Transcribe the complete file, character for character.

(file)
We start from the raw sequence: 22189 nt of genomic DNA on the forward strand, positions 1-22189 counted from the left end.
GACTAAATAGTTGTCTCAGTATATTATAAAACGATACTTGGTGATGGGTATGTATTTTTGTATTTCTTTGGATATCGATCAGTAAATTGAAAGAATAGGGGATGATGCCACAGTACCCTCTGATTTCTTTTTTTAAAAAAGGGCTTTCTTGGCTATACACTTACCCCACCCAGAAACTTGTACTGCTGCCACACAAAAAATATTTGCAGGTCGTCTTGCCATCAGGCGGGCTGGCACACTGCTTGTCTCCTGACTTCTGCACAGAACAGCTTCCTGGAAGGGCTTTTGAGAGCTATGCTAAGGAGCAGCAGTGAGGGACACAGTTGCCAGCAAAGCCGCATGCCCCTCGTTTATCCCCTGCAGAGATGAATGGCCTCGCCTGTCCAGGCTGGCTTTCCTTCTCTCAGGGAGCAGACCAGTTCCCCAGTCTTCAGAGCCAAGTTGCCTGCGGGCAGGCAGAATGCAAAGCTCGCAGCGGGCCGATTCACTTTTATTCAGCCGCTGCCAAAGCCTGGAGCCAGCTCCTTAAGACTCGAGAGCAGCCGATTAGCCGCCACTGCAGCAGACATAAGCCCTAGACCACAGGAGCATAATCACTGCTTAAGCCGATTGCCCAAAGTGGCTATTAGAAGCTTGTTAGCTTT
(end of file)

We start from the raw sequence: 22189 nt of genomic DNA on the forward strand, positions 1-22189 counted from the left end.
GACTAAATAGTTGTCTCAGTATATTATAAAACGATACTTGGTGATGGGTATGTATTTTTGTATTTCTTTGGATATCGATCAGTAAATTGAAAGAATAGGGGATGATGCCACAGTACCCTCTGATTTCTTTTTTTAAAAAAGGGCTTTCTTGGCTATACACTTACCCCACCCAGAAACTTGTACTGCTGCCACACAAAAAATATTTGCAGGTCGTCTTGCCATCAGGCGGGCTGGCACACTGCTTGTCTCCTGACTTCTGCACAGAACAGCTTCCTGGAAGGGCTTTTGAGAGCTATGCTAAGGAGCAGCAGTGAGGGACACAGTTGCCAGCAAAGCCGCATGCCCCTCGTTTATCCCCTGCAGAGATGAATGGCCTCGCCTGTCCAGGCTGGCTTTCCTTCTCTCAGGGAGCAGACCAGTTCCCCAGTCTTCAGAGCCAAGTTGCCTGCGGGCAGGCAGAATGCAAAGCTCGCAGCGGGCCGATTCACTTTTATTCAGCCGCTGCCAAAGCCTGGAGCCAGCTCCTTAAGACTCGAGAGCAGCCGATTAGCCGCCACTGCAGCAGACATAAGCCCTAGACCACAGGAGCATAATCACTGCTTAAGCCGATTGCCCAAAGTGGCTATTAGAAGCTTGTTAGCTTT